You’d be amazed at how much energy I put into planning for the perfect outcome. And more importantly how much of that energy is wasted. Take last week for instance. On my way to sign in our Grassroots players, College Blvd. was blocked by construction. I was diverted by the nice construction man and then panicked that the Grassroots folks weren’t going to be able to make their clinic. I rushed to the gym to hurriedly put out a Facebook post with an alternative route. It was high anxiety time, with me as the Hero, saving parents from wandering the wilds of Valparaiso. Except for one small fact – no one saw the post. And everyone had maps on their phones, so they found their own alternative route.
My anxiety and “crucial” Facebook post was, like most of the anxiety in my life, useless.
My brain has always operated at a high anxiety level. I think it’s a result of being raised in a household that was not safe. When my parents were at DEFCON 1, which was most of the time, my best course of action was to hide, while staying alert for an escalation in warfare. I thought if I could stay vigilant, I could save the situation. All I really did was give myself an ulcer at age 13, followed by a lifetime of misplaced fretting.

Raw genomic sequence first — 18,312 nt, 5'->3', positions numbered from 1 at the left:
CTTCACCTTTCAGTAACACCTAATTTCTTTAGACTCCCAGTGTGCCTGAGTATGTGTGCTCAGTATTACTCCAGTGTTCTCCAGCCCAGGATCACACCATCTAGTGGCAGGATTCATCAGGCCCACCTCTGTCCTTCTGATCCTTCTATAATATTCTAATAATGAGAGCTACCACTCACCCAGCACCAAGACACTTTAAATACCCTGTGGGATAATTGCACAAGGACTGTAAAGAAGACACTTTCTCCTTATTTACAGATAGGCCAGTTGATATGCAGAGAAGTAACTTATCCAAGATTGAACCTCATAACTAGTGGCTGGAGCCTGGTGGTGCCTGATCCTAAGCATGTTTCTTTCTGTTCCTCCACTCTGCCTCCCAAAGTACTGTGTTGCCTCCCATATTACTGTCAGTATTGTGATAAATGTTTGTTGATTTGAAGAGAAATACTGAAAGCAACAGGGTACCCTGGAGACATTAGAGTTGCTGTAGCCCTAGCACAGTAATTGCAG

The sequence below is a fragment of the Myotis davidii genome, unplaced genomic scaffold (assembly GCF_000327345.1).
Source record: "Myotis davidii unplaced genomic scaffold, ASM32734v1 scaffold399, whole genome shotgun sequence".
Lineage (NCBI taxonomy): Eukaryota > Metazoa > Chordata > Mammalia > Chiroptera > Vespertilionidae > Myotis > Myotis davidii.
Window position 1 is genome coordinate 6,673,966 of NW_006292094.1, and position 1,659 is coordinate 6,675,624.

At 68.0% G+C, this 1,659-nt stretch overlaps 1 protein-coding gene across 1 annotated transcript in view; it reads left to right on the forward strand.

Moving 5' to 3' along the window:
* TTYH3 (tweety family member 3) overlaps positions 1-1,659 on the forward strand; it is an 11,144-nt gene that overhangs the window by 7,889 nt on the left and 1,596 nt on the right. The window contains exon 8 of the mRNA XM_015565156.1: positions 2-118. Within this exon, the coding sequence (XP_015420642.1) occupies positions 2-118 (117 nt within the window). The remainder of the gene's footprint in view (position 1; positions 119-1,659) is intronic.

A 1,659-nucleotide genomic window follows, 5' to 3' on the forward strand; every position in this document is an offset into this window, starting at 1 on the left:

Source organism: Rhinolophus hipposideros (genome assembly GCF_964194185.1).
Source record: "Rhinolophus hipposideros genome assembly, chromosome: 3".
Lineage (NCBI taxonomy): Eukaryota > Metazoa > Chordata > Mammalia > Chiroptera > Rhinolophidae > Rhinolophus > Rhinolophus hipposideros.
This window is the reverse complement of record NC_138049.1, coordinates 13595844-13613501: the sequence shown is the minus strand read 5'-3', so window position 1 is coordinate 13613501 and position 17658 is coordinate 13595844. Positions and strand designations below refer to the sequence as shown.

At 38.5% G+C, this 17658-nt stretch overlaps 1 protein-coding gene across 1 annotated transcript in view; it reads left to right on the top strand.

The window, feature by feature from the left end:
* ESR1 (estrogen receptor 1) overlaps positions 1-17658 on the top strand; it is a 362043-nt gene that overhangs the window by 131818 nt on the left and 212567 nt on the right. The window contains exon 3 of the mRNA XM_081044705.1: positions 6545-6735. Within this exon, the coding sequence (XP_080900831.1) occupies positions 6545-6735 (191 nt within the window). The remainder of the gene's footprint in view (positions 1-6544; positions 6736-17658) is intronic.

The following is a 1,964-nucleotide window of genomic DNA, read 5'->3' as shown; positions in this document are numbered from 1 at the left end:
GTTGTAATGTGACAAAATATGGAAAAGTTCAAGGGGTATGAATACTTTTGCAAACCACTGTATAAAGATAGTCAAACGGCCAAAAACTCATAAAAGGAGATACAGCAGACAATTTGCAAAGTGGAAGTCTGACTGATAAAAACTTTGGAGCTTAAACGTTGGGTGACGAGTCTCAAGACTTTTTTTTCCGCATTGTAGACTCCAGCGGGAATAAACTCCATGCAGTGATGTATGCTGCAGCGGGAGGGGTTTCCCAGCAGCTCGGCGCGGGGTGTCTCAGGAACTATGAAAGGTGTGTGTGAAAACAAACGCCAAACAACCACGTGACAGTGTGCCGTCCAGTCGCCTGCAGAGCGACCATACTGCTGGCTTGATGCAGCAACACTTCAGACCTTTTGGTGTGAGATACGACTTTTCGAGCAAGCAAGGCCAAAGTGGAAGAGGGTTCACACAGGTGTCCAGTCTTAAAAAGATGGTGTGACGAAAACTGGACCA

This latest “crisis“ reminded me that my highest and best choice for success always lies in staying calm. My superpower is problem-solving in the moment from a place of calm calculation, not frenzied planning to avoid the threat of other people being distressed. Their distress is not my business. Devising clear solutions to actual problems is.
My whole life has been a journey to counter my upbringing in drama and chaos, to choose a calm sense of readiness. Instead of playing mental chess with possible outcomes, I can stop and meditate, putting my energy into maintaining a clear mind. That is the path to success for me, not putting energy into feverish planning that often ends up making no difference at all. My challenge is to notice when the frenzy begins. If I can notice my desire to “save” grown-ass adults who don’t need saving, I can stop, take a deep breath, and wait for an actual problem to solve.
Everyone has a choice to let past experiences dictate current actions OR to make a new choice that creates a better habit. What is your least effective habitual pattern? Tell me all about it at firstname.lastname@example.org.